You may have noticed a recent news article announcing a decline in China’s population. According to CNN Business, “The population fell in 2022 to 1.411 billion, down some 850,000 people from the previous year.” And it’s happening in the U.S. as well. The U.S. Census Bureau reported in 2022 that “The U.S. population grew at a slower rate in 2021 than in any other year since the nation’s founding.”
At a time when the global population teeters at 8 billion people, with the earth’s ecosystems straining under the demands placed by so many people doggedly pursuing an affluent lifestyle, you would think we would welcome a decline in numbers. And for numerous and sometimes mysterious reasons, declines are becoming more common.
As a population researcher, Dr. Christopher Murray said in an interview with CNN, “The world, since the 1960s, has been focused on the so-called population explosion. Suddenly, we’re seeing this turning point where it is very clear that we are rapidly transitioning from the issue of too many people to too few. Japan, for instance, is expected to “shrink from around 128 million people in 2017 to 60 million in 2100. Thailand will see a shrink from 71 to 35 million, Spain from 46 to 23 million, Italy from 61 to 31 million, Portugal from 11 to 5 million, and South Korea from 53 to 27 million,” according to the Global Burden of Disease Study 2017.
When it comes to these numbers, two competing narratives have taken center stage. The most recent is the need for enough people to support each country’s economic ambitions. And that’s understandable. Just take China, whose hopes lie in its greater economic growth and distribution of wealth to its roughly 1.5 billion people. And, of course, there is a concern in nations like the United States that relies on a younger population to support an aging generation and the social safety nets that we all rely on.
The other narrative is that offered by the Millennium Ecosystem Assessment Reports. That story, told by the world’s scientists in a global audit of earth’s ecosystems, warns of a planet stretched to its limits. They concluded in 2005 that we’re using up resources 25% more quickly than the earth can replenish and renew them.
So how do we reconcile these two stories about ourselves? The truth is that we can’t. We need to abandon the delusion of lifestyles fed by rapidly diminishing resources. Instead, we need to imagine economic systems in which we as a people content ourselves with “just enough.” That would mean giving up on ambitions of limitless wealth. Those most affected by that would seem to be the pathologically monomaniacal—those so focused on themselves to the exclusion of others that they willingly trash the planet they live on. No wonder the wealthiest men on earth are pursuing space travel to other inhabitable planets. Could they know that we can’t continue this course and must be ready to jump to other planets?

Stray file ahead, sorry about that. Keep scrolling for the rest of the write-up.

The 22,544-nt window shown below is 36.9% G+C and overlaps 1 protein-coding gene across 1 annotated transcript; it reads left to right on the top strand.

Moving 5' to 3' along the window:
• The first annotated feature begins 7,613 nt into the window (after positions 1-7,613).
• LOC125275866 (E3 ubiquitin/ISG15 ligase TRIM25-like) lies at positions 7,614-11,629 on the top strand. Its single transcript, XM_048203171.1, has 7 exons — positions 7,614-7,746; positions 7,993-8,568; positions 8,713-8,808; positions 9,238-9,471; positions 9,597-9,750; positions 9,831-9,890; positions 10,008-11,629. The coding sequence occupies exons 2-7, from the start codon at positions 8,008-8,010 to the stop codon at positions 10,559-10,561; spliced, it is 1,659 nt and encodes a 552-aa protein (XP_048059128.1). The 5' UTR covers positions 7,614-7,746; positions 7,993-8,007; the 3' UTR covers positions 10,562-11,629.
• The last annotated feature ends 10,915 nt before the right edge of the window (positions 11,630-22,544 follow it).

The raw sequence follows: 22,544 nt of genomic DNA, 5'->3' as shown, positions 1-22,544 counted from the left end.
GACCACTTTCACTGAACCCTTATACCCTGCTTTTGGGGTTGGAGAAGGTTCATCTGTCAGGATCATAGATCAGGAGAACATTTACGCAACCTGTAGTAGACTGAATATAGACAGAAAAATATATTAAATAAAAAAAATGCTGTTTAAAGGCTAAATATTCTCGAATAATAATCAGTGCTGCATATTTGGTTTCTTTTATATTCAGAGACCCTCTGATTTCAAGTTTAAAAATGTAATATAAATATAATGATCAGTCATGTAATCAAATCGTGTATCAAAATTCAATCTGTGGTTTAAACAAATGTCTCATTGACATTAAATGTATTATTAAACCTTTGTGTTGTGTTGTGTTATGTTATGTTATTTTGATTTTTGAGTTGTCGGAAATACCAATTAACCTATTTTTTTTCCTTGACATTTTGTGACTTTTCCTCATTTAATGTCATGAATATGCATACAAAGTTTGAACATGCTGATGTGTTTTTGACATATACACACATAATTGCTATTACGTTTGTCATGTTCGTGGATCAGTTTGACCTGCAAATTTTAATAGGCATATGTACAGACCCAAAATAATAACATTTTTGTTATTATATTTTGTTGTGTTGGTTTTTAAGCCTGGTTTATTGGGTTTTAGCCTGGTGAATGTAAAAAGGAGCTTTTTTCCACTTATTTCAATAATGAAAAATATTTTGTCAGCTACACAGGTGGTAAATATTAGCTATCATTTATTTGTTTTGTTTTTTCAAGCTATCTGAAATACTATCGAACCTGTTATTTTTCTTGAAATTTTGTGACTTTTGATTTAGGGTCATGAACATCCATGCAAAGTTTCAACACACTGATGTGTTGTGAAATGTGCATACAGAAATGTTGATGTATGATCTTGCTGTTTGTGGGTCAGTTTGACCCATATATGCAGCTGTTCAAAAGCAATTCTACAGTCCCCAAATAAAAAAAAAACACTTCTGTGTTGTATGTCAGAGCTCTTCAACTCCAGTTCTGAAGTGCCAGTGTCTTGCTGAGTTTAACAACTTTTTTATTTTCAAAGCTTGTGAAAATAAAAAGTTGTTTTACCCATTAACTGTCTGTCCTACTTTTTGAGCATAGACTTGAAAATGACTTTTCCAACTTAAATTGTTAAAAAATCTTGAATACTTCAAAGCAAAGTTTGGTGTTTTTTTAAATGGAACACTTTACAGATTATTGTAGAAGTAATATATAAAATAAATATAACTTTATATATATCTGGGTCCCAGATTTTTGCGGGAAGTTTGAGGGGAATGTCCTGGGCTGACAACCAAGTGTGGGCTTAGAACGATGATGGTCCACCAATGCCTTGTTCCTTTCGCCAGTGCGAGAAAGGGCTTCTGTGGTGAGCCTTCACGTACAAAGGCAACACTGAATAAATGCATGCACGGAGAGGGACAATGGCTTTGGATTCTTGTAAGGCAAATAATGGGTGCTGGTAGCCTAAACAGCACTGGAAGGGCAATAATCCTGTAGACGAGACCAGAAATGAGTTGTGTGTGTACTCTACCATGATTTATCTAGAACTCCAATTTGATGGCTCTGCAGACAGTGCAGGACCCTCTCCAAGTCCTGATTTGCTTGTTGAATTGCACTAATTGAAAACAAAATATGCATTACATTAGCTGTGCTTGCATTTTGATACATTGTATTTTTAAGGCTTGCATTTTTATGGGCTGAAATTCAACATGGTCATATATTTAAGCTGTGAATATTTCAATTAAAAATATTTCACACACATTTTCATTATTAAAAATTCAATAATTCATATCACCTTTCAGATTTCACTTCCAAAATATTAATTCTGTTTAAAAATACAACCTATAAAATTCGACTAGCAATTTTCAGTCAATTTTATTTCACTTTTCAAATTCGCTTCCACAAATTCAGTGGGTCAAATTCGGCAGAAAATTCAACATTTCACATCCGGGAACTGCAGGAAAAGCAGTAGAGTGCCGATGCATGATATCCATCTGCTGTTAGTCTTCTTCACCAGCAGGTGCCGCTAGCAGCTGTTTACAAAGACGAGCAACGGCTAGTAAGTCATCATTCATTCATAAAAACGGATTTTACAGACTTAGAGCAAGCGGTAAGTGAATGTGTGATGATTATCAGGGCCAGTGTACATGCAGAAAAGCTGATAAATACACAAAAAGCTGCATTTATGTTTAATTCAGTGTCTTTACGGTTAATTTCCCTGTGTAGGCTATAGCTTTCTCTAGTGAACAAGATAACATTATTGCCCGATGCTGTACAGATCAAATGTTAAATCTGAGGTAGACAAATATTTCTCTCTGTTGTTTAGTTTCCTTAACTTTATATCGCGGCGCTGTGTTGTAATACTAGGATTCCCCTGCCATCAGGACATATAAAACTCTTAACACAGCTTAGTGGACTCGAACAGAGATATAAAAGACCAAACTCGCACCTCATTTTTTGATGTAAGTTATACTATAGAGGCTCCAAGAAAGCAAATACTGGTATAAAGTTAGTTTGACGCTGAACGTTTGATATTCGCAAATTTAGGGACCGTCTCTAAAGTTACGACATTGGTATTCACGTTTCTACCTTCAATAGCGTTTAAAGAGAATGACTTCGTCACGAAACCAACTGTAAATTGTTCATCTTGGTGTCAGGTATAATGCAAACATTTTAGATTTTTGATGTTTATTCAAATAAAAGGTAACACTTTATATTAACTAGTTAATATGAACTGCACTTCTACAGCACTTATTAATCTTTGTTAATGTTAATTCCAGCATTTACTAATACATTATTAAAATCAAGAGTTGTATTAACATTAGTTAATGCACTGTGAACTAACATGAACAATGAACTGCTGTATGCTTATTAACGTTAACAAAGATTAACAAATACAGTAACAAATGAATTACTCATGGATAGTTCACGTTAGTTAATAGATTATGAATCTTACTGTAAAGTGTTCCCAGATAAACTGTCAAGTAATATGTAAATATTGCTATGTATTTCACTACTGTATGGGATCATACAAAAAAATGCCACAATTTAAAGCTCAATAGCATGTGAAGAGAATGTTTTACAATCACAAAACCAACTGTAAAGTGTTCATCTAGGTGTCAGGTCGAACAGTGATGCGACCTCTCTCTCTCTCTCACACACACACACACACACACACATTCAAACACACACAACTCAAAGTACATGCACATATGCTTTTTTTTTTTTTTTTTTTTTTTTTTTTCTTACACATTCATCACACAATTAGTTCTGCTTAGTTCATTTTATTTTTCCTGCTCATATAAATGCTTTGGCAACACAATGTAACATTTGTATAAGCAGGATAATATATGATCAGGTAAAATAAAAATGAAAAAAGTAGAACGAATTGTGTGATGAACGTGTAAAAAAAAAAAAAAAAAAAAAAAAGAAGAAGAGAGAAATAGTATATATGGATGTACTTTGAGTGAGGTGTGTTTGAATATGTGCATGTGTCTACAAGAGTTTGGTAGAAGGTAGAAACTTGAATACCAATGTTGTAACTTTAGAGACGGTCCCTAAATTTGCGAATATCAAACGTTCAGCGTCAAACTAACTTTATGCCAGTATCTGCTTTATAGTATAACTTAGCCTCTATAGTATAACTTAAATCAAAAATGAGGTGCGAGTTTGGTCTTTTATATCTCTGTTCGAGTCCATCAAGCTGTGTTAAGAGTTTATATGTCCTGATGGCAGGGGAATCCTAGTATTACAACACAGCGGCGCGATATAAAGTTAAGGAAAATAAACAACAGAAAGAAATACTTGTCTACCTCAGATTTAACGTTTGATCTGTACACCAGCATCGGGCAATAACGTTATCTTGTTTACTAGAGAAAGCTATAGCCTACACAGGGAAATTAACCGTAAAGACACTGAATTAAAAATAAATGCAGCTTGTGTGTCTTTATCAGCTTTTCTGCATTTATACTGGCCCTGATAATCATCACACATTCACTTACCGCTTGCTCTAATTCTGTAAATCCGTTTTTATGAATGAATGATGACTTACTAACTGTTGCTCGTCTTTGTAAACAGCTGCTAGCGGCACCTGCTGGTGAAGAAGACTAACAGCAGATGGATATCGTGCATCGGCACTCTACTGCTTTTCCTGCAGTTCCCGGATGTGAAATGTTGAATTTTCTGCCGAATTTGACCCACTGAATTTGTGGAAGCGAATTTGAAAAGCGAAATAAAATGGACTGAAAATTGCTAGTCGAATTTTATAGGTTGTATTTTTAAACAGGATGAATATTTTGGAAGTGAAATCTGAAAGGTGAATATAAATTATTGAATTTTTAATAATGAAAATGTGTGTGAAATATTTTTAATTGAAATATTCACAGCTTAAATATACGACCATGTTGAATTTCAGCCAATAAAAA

The ambitions of an ever-expanding economy with everyone potentially enjoying millionaire status are tough on the planet. Extinctions are soaring as various species find they no longer have habitats to live in because they’ve been gobbled up by humans or poisoned by human waste.
The delusion of an ever-expanding economy is the current model that we labor under. The struggle to shift to a vision of the earth as a place that can accommodate so many people will take time to root itself in the imaginations of those who make policies. In the meantime, news of declining populations has been met with dismay. This is how myopic we’ve become.
Most of all, we must shift our focus to include the broader world. Every story that upholds the precious beauty and irreplaceable value of our rivers, forests, mountains, valleys, and oceans—untouched and unsullied by human interventions—gives us all a greater chance of changing from a human-centered consumer lifestyle to a reverence for where we live. Then, we can commit to that vision and work tirelessly to shift from an obsession with limitless growth to a loving embrace of the world we inhabit. Foregoing a consumerist worldview where everything is valued for the monetary value it gives us to an understanding of our inevitable interdependence is key. We must leave room for everyone to live, including the living earth.
One strategy for successfully transitioning to a new worldview is to question individualism, with its obsession with the lone individual duking it out against the wider world.
How do we do that? By leaving behind and shaming the monomaniacal crazies and collectively embracing a world where we all deserve to have enough. Environmental, social justice, and equity need to become integral to our shared visions of how that world should be, not just for the ultra-wealthy but for everyone to live and thrive with just enough. Hopefully, that will leave us with a home we can all share and cherish together.